I think I was born to be an artist. Which means that I tend to wonder about why things are the way they are and what it would be like if a different way, belief, or standard was in play.
When the wonderment attains a critical mass of sorts, I am often moved to creative action.
I believe that a fundamental purpose of Art, beyond self-expression, is to test the boundaries of what we find beautiful, inspiring, and worth considering. I have formal concerns and interests that revolve around multi-dimensionality and the limits of our perceptions.
I am interested in the exploration of more circular, less direct modes of communication than are prevalent in the West. Despite being a member of what has been referred to as a ‘model minority’ (Japanese Americans) I find myself continually attracted to content that examines and/or acknowledges my ‘otherness’ as a non-white or black American.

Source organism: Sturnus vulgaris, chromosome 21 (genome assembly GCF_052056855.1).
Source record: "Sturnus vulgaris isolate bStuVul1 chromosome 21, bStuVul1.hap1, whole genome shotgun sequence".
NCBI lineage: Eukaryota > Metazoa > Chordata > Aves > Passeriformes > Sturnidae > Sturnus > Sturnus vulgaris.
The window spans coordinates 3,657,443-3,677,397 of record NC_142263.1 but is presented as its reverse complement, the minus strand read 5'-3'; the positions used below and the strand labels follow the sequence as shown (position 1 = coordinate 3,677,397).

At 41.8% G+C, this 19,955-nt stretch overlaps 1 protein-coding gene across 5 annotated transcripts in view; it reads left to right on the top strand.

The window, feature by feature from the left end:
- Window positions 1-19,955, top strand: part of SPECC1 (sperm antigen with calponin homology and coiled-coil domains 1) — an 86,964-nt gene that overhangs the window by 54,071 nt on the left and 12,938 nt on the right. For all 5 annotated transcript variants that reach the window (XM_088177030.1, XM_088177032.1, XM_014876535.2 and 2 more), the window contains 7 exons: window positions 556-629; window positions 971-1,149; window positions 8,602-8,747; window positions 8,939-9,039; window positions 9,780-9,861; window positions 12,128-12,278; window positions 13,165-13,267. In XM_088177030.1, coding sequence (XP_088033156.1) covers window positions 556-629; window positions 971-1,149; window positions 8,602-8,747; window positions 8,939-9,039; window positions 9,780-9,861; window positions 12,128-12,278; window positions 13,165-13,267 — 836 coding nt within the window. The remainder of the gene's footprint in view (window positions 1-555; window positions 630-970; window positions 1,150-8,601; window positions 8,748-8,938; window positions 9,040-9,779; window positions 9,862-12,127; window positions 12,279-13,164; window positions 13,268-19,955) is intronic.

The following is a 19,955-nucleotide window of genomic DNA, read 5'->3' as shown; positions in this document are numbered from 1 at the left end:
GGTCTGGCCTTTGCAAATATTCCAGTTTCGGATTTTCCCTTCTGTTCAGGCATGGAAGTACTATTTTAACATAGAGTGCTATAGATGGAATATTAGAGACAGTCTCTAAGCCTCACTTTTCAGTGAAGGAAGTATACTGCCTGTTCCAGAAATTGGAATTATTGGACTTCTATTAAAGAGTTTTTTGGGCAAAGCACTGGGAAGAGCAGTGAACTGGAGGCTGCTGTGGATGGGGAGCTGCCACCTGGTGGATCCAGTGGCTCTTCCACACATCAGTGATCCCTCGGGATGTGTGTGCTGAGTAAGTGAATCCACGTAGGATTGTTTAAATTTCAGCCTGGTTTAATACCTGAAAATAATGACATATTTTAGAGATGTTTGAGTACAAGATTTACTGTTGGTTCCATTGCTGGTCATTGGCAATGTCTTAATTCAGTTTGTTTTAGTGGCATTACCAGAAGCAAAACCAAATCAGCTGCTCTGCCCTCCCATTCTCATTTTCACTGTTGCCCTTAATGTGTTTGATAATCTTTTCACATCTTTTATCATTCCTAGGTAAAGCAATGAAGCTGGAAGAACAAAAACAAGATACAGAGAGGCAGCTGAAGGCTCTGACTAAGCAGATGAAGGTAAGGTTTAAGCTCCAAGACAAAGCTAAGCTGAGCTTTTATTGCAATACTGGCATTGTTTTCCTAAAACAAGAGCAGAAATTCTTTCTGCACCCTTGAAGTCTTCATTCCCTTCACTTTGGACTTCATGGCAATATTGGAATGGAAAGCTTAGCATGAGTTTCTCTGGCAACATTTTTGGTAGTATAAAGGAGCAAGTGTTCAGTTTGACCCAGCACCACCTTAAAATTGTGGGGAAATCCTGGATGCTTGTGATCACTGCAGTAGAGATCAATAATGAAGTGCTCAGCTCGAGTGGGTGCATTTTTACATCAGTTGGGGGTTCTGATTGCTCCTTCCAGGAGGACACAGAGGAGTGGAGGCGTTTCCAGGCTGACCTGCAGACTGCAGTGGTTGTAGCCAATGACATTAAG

Cultural references always appear in my work. They encourage a sense of integration and reinforce my belief in the universality of the human condition. Without contradiction, I am interested in being accepted as a significant creative voice in society as a whole rather than just as a member of a ghettoized minority group.
Since accessibility to Art is important to me, I incorporate humor and a sense of play in whatever I create.
My working methods are idiosyncratic and obsessive.
Although I have successfully taught film and video production for over thirty-five years, I resist formulaic approaches in the creation of my work.
I immensely enjoy the process of creation.
Much joy comes from working in innovative ways with untried ideas.